Other opportunities are related to the new technologies integrated into the 4.0 systems. The fourth industrial revolution is characterized by the merger of digitization and automation to make the machines intelligent, interactive, and easy to use. These new technologies will have a huge impact on working patterns. There will be new types of robots that can interact with humans. This technology will complement human activity, in particular cognition, combined with other emerging technologies to give us completely new computer models. Thus, new skills are needed to bridge the gap between engineering and computer science, automatic learning, and artificial intelligence. Industry 4.0 must also be a suitable tool for eco-sustainable production. This is because industry will continue to depend on resources and energy, and each country will play in the production and supply of resources and energy. In order to combat climate change, China has promised to reduce the intensity of carbon dioxide emissions from 60–65% by 2030, compared to 2005. The main objective of the strategy is to ensure that Chinese production is geared toward innovation and green. It has ten priority development areas, including energy conservation and new energy vehicles, electrical equipment, and modern rail equipment, which aim to reduce carbon dioxide emissions. Some examples are energy-saving (mainly electric) vehicles, third-generation nuclear power plants, and the construction of new high-speed railways between Beijing and Shanghai, 1200 km away. The PWC survey reports the percentage of companies that have increased their efficiency and that have decreased costs. Figures 12 and 13 show the quantitative effects of the benefits of Industry 4.0 applications, considering the efficiency increase and cost reduction, while Figure 14 describes the quality benefits of Industry 4.0 applications.

Figure 12.

Increase in efficiency (Source: PWC Industry 4.0, 2014).

Figure 13.

Cost reduction (Source: PWC Industry 4.0, 2014).

Figure 14.

Quality benefits of Industry 4.0 applications (source: PWC Industry 4.0, 2014).


5. Qualification and skills of Industry 4.0

The work of the future will be very different from the traditional work, so traders will also have some different skills than those required today [31].

Influence on the human factor is linked to four elements: (1) tools and technologies, (2) organization and structure, (2) working environment, and (4) organizational cooperation.

In the future factory will increase the need for skilled digital work, will decrease the need for manual work, and will provide the worker with the exact information they need in real time or in a certain situation to perform their task efficiently. Workers are able to control and monitor production processes through the analysis of data and information supported by these devices. Intelligent systems will further make it possible for the worker to make qualified decisions in a shorter time. Collaborative robotics will share a work station with humans. These robots support the worker, for example, in situations that are critical with respect to ergonomics. Intelligent tools and technologies will become more autonomous and automated, but the supervision and efficient application of machines by humans will become more important than ever before.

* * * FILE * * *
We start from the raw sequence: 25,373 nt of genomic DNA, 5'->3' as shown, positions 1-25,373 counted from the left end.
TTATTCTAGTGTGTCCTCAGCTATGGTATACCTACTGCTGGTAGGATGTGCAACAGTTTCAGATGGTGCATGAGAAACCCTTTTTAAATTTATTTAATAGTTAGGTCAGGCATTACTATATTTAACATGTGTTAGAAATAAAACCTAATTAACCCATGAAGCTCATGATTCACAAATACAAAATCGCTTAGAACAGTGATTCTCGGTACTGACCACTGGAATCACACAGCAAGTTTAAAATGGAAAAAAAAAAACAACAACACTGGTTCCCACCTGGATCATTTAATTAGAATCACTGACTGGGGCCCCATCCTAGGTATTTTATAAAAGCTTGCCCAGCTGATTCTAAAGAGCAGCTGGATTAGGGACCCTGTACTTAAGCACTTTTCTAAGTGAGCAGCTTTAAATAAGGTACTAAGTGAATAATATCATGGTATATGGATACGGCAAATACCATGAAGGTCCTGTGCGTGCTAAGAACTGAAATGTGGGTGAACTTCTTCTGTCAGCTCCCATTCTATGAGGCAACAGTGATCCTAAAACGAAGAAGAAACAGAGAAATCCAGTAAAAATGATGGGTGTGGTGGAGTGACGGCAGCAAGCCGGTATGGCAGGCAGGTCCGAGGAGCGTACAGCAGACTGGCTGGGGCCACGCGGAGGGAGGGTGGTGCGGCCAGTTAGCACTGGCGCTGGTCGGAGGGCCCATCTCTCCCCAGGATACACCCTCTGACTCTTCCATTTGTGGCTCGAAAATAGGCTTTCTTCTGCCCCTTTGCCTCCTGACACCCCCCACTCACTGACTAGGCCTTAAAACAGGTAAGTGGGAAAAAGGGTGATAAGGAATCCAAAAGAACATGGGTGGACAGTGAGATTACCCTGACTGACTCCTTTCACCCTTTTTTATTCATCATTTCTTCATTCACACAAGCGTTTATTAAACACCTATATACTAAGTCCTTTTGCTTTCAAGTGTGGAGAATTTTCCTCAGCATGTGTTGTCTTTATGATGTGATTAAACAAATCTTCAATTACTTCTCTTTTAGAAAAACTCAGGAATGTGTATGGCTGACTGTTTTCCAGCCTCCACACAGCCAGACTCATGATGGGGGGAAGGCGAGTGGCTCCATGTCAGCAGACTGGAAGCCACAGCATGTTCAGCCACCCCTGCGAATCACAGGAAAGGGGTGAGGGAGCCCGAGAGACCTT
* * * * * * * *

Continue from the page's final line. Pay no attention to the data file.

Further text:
Technologies can perform at high efficiency if the organization and structure of a company provide the right environment for them [32]. So, a significant change in the used technologies should and will proceed jointly with a significant change in organization and structure. Workers, capable of working with the information and data flow, will not necessarily be bound to a certain production area anymore, but the new operator skills will improve job management by making it more qualified, responsive, and more decision-making.

In the recent past, the world of industrial production was perceived from the outside as being a dark and dirty place with no windows where raw physical work is carried out by a horde of [33]. The perception of the working environment of the future will again be different. The future working environment will be an open and creative space. Work will be more flexible and transparent, more planned, and balanced. Surely, the homework will increase. Modern assistant systems will provide the workers with the ability for quick decision-making despite the increased complexity of their job contents. The work will be improved with respect to ergonomics. In particular, non-ergonomics processes are likely to become automated to improve the production workers’ conditions.

In the factory of the future, intraorganizational cooperation and communication will be fundamental. Networking and interconnectedness are focal components of the Industry 4.0. Workers will collaborate and communicate real time without borders using smart devices. The Internet provides the possibilities to meet globally in virtual rooms at almost any time and to reach out for required information as needed. All kinds of information and data will be ubiquitous and at the fingertips of the workers leading to a whole new level of knowledge management. Humans communicate with other humans and with intelligent machines.

It is necessary to define a model to identify the skills of operators required in the factory of the future, from the school’s point of view, and after school.